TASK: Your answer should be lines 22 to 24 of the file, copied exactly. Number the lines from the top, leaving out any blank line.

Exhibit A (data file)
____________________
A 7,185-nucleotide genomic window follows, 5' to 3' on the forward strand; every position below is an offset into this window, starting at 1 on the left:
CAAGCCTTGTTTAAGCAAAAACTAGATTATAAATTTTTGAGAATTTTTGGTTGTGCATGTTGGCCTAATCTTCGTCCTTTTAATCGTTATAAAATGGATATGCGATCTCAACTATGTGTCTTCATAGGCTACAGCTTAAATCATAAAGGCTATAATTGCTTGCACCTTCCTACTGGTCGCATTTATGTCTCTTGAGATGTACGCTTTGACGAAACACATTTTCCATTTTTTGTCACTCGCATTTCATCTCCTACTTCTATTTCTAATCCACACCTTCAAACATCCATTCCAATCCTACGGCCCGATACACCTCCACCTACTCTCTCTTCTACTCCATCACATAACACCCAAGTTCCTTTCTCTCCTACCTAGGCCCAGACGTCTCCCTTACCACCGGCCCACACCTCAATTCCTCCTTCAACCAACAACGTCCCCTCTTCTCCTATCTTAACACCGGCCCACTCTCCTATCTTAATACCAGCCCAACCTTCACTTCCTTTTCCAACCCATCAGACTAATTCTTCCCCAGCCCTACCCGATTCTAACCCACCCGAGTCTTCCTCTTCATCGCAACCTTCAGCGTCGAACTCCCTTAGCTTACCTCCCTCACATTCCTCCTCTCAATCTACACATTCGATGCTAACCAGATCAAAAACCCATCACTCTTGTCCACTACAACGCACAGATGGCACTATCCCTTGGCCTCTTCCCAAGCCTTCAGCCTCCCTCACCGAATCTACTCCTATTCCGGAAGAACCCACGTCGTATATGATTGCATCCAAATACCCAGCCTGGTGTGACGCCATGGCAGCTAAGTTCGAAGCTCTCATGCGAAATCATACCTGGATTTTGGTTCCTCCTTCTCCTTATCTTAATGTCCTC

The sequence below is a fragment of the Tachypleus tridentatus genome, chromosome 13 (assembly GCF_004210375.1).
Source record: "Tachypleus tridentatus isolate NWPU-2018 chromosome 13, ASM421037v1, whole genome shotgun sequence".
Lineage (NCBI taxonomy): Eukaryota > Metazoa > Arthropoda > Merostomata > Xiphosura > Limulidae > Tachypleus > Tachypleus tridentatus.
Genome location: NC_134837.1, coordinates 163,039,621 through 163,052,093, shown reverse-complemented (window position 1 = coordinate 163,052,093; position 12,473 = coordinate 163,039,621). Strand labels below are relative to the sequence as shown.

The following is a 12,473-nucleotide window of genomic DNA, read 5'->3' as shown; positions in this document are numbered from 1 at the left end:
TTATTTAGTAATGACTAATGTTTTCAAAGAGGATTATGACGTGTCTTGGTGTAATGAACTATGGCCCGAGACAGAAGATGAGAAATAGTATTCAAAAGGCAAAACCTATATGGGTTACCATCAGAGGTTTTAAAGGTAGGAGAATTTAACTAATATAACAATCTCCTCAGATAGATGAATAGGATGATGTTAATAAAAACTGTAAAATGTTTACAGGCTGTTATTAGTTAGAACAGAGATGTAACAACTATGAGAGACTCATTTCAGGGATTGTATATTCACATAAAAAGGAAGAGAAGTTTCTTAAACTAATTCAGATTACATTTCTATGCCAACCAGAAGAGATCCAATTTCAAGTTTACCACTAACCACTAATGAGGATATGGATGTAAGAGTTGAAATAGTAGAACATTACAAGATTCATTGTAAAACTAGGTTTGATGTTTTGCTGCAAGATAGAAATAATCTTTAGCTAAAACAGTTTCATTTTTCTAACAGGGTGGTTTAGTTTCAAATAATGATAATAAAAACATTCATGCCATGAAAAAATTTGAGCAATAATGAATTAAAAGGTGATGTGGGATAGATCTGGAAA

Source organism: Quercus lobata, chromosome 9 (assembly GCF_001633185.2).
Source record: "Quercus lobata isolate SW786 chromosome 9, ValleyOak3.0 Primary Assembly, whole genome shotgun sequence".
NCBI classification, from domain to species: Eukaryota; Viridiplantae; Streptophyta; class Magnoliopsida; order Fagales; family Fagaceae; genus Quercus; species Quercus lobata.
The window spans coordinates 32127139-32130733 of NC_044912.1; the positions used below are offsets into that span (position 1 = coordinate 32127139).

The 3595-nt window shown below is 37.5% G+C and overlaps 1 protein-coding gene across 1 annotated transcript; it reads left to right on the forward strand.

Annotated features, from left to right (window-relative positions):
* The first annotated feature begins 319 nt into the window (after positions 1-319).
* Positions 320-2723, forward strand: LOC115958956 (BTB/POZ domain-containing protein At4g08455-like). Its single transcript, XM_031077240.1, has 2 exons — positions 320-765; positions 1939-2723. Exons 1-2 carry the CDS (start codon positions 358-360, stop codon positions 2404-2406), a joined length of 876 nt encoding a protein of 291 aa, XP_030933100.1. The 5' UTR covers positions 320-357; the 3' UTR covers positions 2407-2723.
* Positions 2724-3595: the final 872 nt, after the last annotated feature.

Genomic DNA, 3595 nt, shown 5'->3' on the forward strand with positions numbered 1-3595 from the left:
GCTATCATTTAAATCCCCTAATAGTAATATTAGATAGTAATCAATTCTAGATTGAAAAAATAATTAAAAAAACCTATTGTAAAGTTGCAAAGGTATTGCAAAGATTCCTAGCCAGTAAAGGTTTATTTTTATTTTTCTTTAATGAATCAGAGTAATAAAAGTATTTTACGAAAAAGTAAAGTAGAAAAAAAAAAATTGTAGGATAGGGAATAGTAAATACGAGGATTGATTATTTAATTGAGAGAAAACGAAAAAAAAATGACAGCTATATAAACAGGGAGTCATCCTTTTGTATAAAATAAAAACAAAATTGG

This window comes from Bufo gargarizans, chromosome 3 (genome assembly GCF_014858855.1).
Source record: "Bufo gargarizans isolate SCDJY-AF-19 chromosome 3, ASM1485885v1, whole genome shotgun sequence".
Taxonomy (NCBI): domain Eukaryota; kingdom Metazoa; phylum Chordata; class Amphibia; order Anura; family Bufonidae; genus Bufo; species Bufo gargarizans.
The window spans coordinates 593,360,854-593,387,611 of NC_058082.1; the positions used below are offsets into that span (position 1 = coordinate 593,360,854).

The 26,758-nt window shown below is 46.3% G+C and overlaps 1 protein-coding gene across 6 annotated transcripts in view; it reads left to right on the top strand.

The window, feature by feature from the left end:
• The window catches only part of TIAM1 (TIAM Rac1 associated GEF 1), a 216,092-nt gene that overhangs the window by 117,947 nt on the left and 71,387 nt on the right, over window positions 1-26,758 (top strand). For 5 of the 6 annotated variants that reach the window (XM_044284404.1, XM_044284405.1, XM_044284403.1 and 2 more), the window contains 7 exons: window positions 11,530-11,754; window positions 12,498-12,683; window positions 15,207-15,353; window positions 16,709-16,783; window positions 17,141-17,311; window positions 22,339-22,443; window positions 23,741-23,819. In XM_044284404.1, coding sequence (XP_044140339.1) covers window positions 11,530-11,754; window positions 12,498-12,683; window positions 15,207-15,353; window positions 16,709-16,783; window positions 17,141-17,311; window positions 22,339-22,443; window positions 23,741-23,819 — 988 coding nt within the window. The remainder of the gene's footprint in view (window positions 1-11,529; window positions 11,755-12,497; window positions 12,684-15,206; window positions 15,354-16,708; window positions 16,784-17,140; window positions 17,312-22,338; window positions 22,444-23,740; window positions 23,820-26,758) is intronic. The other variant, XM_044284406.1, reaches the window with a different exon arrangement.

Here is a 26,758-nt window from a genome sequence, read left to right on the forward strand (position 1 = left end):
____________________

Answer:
Taxonomy (NCBI): domain Eukaryota; kingdom Metazoa; phylum Chordata; class Amphibia; order Anura; family Bufonidae; genus Bufo; species Bufo gargarizans.
The window spans coordinates 593,360,854-593,387,611 of NC_058082.1; the positions used below are offsets into that span (position 1 = coordinate 593,360,854).

The 26,758-nt window shown below is 46.3% G+C and overlaps 1 protein-coding gene across 6 annotated transcripts in view; it reads left to right on the top strand.